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Roasting your own peppers is really pretty easy, if not a little time consuming.  All you need is a gas stove (or any broiler) and some tin foil.

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You steam the peppers in foil pouches for 10-15 minutes after charring them on the stove, then the skin should peel off easily under some running water.

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Seeding and removing the white pith of the peppers is really easy after roasting. You can use a knife or your hands, but just a quick word to the wise: if you decide not to wear gloves while handling the inside of the jalapeño or the chipotles (which are essentially jalapeños that have been smoked and dried), do yourself a favor and DO NOT rub your eyeball for the next hour or so afterward.

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Fire-roasting the rest of the ingredients is a little simpler, you just gotta keep an eye on them under the broiler.

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When your veggies look like that, they’re ready! (Note: I already peeled off the burnt layer of onion on top, but it basically looked like the tomatoes)

Cilantro is kind of a controversial herb.  People either love it or hate it.  I really don’t get the hate, I think cilantro is the best, and you should too. Cilantro is usually pretty dirty when you buy it, so a quick way to wash it is to put it in a bowl, fill it with water, shake the cilantro around and let it soak for a few minutes, then take it out.  You’ll see all the dirt and sand that sunk to the bottom of the bowl when you dump the water.

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Now the fun part. Chop everything up (minus the cilantro), throw it in a food processor, add some lime, and have at it.  By the way, if you don’t have one of these lime juicers you do not know what you are missing.

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Process to a pulpy consistency, chop the cilantro and add that in, then turn the processor back on. This time add a little olive oil while it is processing, similar to making pesto.

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ORALE!!

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Smoky Roasted Red Pepper Salsa

2 medium-sized tomatoes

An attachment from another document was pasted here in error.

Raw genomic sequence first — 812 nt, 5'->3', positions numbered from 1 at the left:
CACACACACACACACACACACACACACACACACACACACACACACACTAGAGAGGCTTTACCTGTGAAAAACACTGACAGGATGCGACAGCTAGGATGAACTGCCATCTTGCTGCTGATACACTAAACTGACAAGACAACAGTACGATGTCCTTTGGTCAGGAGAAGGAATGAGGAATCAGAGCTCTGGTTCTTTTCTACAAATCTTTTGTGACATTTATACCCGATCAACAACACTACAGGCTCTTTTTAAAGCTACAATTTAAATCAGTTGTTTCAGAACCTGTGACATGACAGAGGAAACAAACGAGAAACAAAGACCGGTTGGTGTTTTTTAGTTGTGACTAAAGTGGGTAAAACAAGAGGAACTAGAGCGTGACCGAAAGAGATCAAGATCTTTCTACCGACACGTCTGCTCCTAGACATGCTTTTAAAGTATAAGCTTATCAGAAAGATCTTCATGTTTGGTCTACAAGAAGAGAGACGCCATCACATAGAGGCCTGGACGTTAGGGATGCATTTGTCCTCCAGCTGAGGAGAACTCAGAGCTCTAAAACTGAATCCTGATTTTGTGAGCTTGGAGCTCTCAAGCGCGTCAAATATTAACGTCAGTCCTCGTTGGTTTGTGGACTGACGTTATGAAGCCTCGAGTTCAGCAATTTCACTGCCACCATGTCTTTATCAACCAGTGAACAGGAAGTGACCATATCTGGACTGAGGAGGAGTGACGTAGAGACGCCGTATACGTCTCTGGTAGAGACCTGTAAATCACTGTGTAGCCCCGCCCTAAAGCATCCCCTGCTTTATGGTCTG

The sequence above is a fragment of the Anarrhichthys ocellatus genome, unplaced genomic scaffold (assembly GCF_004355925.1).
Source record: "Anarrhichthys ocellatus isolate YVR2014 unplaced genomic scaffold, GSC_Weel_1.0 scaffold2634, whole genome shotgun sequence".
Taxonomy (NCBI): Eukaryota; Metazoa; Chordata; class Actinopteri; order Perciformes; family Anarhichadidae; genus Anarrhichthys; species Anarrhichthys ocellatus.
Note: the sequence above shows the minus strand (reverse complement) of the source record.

1 red bell pepper
1 jalapeño pepper
2 chipotle peppers in adobo sauce
½ medium Spanish onion
1 ½ cups cilantro, thick stems removed, packed
1 large lime
3 cloves garlic, skin on
1 tsp salt (or to taste)
½ tsp pepper
Olive oil (about ¼ cup)

Turn broiler to High

Place the red bell pepper and jalapeño pepper directly on a stove burner and turn it on to char the skin (if you don’t have a gas stove you can broil them on high as well, but it will take longer to get charred on all sides). Rotate the peppers so each side gets a good char. When the pepper skin is mostly blackened, wrap each pepper in a foil pouch and allow them to steam for about 10 minutes.

Meanwhile, place the tomatoes, onion, and garlic cloves on a baking sheet and place on the rack closest to the broiler, and allow to blacken as well. Once the top vegetable skin gets nice and charred, flip them over to allow the other side to cook. The garlic will take much less time than the tomatoes and onion, so flip them first and remove them as soon as their skins get dark. The rest of the vegetables should take about 3-5 minutes each side.

Once they are blackened as in the picture, remove and allow to cool.

Remove the peppers from the foil pouches, then rinse them under cold water to remove the charred skin.  It should come off easily if you allowed it to steam long enough. Cut each pepper in half and remove the pith and seeds (or you can leave the jalapeño whole if you want it spicier). Do the same with the 2 chipotle peppers.

Give the peppers, onion, and garlic a rough chop and add to the food processor. Carefully add the roasted tomatoes in whole, skin and all. Squeeze the juice of the lime into the processor. Add salt and pepper, cover the food process and pulse until it looks pulpy.  Scrape any large chunks that may have gotten stuck on the sides down into the pulp. Turn the processor to ON, and while processing carefully drizzle olive oil in a steady stream through the top. The color of the salsa should go from a deep red to an almost creamy orange. Once it gets to that color stop adding oil.

Finally give the cilantro a rough chop, throw it in to the food processor and process for another 15 seconds or so until the cilantro is incorporated.